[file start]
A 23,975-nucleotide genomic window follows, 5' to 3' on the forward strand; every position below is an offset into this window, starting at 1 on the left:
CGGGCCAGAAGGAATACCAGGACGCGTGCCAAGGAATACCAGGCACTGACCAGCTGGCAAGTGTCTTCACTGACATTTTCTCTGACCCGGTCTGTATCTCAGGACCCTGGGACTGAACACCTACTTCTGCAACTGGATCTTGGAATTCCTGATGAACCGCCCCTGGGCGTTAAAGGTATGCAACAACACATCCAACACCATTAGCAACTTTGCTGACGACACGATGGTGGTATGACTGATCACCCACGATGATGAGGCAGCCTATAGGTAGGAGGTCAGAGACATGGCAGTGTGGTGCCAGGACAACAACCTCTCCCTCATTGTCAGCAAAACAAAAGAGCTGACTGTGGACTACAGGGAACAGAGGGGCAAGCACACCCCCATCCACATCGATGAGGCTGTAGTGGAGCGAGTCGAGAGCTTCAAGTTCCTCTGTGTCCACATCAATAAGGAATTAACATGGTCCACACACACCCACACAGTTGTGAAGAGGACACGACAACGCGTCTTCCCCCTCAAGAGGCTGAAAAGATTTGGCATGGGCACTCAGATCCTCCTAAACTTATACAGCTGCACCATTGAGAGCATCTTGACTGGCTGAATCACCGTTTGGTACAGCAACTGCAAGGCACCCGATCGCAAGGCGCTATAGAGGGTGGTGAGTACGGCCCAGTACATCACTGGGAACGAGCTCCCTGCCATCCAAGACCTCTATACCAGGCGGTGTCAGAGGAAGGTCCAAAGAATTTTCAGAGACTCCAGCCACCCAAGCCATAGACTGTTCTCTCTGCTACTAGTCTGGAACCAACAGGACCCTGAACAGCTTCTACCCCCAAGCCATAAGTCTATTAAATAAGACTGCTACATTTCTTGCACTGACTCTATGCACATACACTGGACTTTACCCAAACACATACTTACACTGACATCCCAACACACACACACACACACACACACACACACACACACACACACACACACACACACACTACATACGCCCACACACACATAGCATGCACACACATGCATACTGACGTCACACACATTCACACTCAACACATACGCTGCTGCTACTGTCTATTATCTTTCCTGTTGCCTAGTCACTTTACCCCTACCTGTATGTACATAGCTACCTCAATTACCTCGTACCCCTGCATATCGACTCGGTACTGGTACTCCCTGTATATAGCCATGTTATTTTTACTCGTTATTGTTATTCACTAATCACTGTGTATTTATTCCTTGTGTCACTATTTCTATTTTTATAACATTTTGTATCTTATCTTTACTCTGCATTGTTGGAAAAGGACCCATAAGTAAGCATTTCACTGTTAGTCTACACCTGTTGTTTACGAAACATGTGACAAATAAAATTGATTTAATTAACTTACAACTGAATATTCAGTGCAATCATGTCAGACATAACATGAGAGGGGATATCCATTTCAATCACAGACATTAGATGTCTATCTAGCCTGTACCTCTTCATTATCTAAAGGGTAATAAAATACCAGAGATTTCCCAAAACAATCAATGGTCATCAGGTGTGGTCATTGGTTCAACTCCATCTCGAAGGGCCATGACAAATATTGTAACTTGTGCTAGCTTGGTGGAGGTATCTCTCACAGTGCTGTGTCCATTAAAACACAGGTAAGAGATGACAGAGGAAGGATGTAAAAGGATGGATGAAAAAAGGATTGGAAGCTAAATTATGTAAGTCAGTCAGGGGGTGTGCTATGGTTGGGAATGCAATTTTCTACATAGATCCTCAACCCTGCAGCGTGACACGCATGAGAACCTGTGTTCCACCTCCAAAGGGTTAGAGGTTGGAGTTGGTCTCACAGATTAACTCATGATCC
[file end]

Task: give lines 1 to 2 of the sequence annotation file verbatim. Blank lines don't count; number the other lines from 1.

A 23,975-nucleotide genomic window follows, 5' to 3' on the forward strand; every position below is an offset into this window, starting at 1 on the left:
CGGGCCAGAAGGAATACCAGGACGCGTGCCAAGGAATACCAGGCACTGACCAGCTGGCAAGTGTCTTCACTGACATTTTCTCTGACCCGGTCTGTATCTCAGGACCCTGGGACTGAACACCTACTTCTGCAACTGGATCTTGGAATTCCTGATGAACCGCCCCTGGGCGTTAAAGGTATGCAACAACACATCCAACACCATTAGCAACTTTGCTGACGACACGATGGTGGTATGACTGATCACCCACGATGATGAGGCAGCCTATAGGTAGGAGGTCAGAGACATGGCAGTGTGGTGCCAGGACAACAACCTCTCCCTCATTGTCAGCAAAACAAAAGAGCTGACTGTGGACTACAGGGAACAGAGGGGCAAGCACACCCCCATCCACATCGATGAGGCTGTAGTGGAGCGAGTCGAGAGCTTCAAGTTCCTCTGTGTCCACATCAATAAGGAATTAACATGGTCCACACACACCCACACAGTTGTGAAGAGGACACGACAACGCGTCTTCCCCCTCAAGAGGCTGAAAAGATTTGGCATGGGCACTCAGATCCTCCTAAACTTATACAGCTGCACCATTGAGAGCATCTTGACTGGCTGAATCACCGTTTGGTACAGCAACTGCAAGGCACCCGATCGCAAGGCGCTATAGAGGGTGGTGAGTACGGCCCAGTACATCACTGGGAACGAGCTCCCTGCCATCCAAGACCTCTATACCAGGCGGTGTCAGAGGAAGGTCCAAAGAATTTTCAGAGACTCCAGCCACCCAAGCCATAGACTGTTCTCTCTGCTACTAGTCTGGAACCAACAGGACCCTGAACAGCTTCTACCCCCAAGCCATAAGTCTATTAAATAAGACTGCTACATTTCTTGCACTGACTCTATGCACATACACTGGACTTTACCCAAACACATACTTACACTGACATCCCAACACACACACACACACACACACACACACACACACACACACACACACACACACACACTACATACGCCCACACACACATAGCATGCACACACATGCATACTGACGTCACACACATTCACACTCAACACATACGCTGCTGCTACTGTCTATTATCTTTCCTGTTGCCTAGTCACTTTACCCCTACCTGTATGTACATAGCTACCTCAATTACCTCGTACCCCTGCATATCGACTCGGTACTGGTACTCCCTGTATATAGCCATGTTATTTTTACTCGTTATTGTTATTCACTAATCACTGTGTATTTATTCCTTGTGTCACTATTTCTATTTTTATAACATTTTGTATCTTATCTTTACTCTGCATTGTTGGAAAAGGACCCATAAGTAAGCATTTCACTGTTAGTCTACACCTGTTGTTTACGAAACATGTGACAAATAAAATTGATTTAATTAACTTACAACTGAATATTCAGTGCAATCATGTCAGACATAACATGAGAGGGGATATCCATTTCAATCACAGACATTAGATGTCTATCTAGCCTGTACCTCTTCATTATCTAAAGGGTAATAAAATACCAGAGATTTCCCAAAACAATCAATGGTCATCAGGTGTGGTCATTGGTTCAACTCCATCTCGAAGGGCCATGACAAATATTGTAACTTGTGCTAGCTTGGTGGAGGTATCTCTCACAGTGCTGTGTCCATTAAAACACAGGTAAGAGATGACAGAGGAAGGATGTAAAAGGATGGATGAAAAAAGGATTGGAAGCTAAATTATGTAAGTCAGTCAGGGGGTGTGCTATGGTTGGGAATGCAATTTTCTACATAGATCCTCAACCCTGCAGCGTGACACGCATGAGAACCTGTGTTCCACCTCCAAAGGGTTAGAGGTTGGAGTTGGTCTCACAGATTAACTCATGATCC